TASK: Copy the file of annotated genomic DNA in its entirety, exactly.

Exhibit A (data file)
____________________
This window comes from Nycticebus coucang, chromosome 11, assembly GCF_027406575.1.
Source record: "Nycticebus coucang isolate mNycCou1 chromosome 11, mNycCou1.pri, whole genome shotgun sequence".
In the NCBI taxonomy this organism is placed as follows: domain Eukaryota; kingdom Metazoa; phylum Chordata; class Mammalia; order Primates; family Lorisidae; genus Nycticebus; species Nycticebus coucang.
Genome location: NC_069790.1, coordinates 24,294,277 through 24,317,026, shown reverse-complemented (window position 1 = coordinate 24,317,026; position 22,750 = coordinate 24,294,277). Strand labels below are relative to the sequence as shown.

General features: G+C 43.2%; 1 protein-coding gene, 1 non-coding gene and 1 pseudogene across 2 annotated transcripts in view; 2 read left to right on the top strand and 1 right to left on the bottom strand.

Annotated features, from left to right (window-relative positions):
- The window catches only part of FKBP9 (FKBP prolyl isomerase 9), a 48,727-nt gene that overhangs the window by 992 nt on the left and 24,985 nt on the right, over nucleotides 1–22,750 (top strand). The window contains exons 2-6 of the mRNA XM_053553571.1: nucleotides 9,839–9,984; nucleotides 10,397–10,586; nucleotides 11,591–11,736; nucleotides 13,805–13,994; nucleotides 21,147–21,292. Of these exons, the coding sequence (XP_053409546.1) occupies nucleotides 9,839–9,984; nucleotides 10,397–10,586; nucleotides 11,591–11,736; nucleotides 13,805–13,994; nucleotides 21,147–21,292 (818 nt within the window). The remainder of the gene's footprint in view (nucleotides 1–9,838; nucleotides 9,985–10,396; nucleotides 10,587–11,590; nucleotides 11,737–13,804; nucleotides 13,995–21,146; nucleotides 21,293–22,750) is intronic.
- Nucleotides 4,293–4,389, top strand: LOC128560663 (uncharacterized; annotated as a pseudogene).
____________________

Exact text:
This window comes from Nycticebus coucang, chromosome 11, assembly GCF_027406575.1.
Source record: "Nycticebus coucang isolate mNycCou1 chromosome 11, mNycCou1.pri, whole genome shotgun sequence".
In the NCBI taxonomy this organism is placed as follows: domain Eukaryota; kingdom Metazoa; phylum Chordata; class Mammalia; order Primates; family Lorisidae; genus Nycticebus; species Nycticebus coucang.
Genome location: NC_069790.1, coordinates 24,294,277 through 24,317,026, shown reverse-complemented (window position 1 = coordinate 24,317,026; position 22,750 = coordinate 24,294,277). Strand labels below are relative to the sequence as shown.

General features: G+C 43.2%; 1 protein-coding gene, 1 non-coding gene and 1 pseudogene across 2 annotated transcripts in view; 2 read left to right on the top strand and 1 right to left on the bottom strand.

Annotated features, from left to right (window-relative positions):
- The window catches only part of FKBP9 (FKBP prolyl isomerase 9), a 48,727-nt gene that overhangs the window by 992 nt on the left and 24,985 nt on the right, over nucleotides 1–22,750 (top strand). The window contains exons 2-6 of the mRNA XM_053553571.1: nucleotides 9,839–9,984; nucleotides 10,397–10,586; nucleotides 11,591–11,736; nucleotides 13,805–13,994; nucleotides 21,147–21,292. Of these exons, the coding sequence (XP_053409546.1) occupies nucleotides 9,839–9,984; nucleotides 10,397–10,586; nucleotides 11,591–11,736; nucleotides 13,805–13,994; nucleotides 21,147–21,292 (818 nt within the window). The remainder of the gene's footprint in view (nucleotides 1–9,838; nucleotides 9,985–10,396; nucleotides 10,587–11,590; nucleotides 11,737–13,804; nucleotides 13,995–21,146; nucleotides 21,293–22,750) is intronic.
- Nucleotides 4,293–4,389, top strand: LOC128560663 (uncharacterized; annotated as a pseudogene).